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Beavers to return to the Forest of Dean

Posted on 18th March 2017

After the unintentional but successful introduction of boars back into the Forest of Dean, the Forestry Commission intends to build upon this success by reintroducing another native species. Beavers were hunted so voraciously that by the end of the 16th century, they were no longer found wild in Britain. This is mainly due to the wealth that could be found in their fur and Castoreum oil which is found in their bodies and once enjoyed popularity.

Beaver in natural habitat

The beavers are being proposed for re-introduction for multiple reasons, one of these being to reduce the flood risk. After 2012 saw Lybrook devastated by flooding, it is hoped that the beavers will be a natural and cheap alternative to managing Britain’s waterways. Mr Gow was a prominent figure in the Devon beaver trial and fully supports the newest location for beaver habitation, believing that they will successfully manage the waterways, “Beavers have been managing water for millions of years; they’re adapted to do a far better job than us.”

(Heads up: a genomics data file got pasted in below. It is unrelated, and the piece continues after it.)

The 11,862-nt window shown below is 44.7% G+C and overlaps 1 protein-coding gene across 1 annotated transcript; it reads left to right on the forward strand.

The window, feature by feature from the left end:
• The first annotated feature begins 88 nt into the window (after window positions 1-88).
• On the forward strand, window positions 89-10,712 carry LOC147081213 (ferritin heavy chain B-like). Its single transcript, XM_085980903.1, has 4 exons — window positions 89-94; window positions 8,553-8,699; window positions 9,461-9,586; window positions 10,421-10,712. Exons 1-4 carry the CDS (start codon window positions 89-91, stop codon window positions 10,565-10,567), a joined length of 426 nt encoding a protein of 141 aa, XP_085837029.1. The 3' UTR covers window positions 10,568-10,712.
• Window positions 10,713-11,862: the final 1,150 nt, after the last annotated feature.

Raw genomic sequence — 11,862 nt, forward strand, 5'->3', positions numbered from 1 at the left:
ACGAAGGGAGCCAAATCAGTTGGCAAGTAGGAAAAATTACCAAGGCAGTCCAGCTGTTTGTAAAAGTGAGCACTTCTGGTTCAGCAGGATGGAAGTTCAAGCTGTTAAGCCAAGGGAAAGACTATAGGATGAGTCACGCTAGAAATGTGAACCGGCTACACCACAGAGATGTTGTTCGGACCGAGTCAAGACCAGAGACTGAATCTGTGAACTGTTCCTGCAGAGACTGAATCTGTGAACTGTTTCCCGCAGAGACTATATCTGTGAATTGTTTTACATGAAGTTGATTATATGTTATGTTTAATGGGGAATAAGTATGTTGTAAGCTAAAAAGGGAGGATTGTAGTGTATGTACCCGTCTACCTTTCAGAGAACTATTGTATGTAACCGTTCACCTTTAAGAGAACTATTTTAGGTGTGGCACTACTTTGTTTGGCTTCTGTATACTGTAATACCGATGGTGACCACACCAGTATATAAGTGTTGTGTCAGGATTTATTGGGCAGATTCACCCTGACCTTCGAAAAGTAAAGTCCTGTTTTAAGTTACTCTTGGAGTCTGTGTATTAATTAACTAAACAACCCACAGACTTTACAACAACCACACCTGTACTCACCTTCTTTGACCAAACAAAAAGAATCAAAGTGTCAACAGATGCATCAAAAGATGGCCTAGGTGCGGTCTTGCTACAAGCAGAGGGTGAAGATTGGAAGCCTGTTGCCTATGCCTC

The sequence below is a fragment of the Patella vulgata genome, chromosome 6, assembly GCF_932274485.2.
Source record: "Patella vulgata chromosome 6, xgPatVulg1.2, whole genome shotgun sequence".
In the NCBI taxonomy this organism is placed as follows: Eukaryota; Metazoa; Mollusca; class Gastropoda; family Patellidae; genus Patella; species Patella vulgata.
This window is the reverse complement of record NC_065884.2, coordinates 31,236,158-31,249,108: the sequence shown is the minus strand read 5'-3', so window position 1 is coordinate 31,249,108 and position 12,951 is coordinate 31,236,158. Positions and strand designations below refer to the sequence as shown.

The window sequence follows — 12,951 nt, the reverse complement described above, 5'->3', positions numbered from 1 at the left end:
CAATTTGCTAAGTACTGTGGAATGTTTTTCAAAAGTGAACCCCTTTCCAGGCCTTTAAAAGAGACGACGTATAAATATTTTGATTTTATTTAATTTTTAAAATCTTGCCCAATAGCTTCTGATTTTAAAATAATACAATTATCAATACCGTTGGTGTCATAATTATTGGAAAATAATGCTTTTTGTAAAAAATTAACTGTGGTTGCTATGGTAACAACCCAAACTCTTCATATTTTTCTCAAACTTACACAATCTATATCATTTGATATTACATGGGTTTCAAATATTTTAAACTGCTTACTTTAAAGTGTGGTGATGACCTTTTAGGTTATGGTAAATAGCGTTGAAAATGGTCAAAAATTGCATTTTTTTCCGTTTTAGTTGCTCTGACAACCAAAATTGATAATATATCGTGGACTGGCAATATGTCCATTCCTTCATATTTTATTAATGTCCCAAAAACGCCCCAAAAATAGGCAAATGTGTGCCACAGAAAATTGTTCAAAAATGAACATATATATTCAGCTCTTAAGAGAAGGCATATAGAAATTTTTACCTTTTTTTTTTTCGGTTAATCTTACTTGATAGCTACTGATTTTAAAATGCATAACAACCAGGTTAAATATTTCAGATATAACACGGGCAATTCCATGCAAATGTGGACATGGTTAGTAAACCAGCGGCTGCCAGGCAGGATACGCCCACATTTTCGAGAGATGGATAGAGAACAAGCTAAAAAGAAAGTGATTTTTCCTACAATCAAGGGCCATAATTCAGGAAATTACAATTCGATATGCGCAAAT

Beavers have been let loose in other managed areas of the UK including Scotland, Wales, Devon and The Cotswolds. This has caused a great deal of interest in their local tourist industries and there are beliefs that a similar increase will be seen in the Forest of Dean if the plans go ahead. There are also reports of increased wildlife in the areas that are home to beavers, with more sightings of butterflies, dragonflies, frogs and birds.

If you have a Forest of Dean cottage holiday organised for the autumn, when the introduction is expected to go ahead if approved, you will see that initially the beavers will be kept in a fenced area of 16 acres. This is due to complaints from locals who already share their landscape, that beavers can be detrimental to farm land. There are already provisions put in place in order to avoid such occurrences

Image Credit: U S Department of Agriculture (Flickr)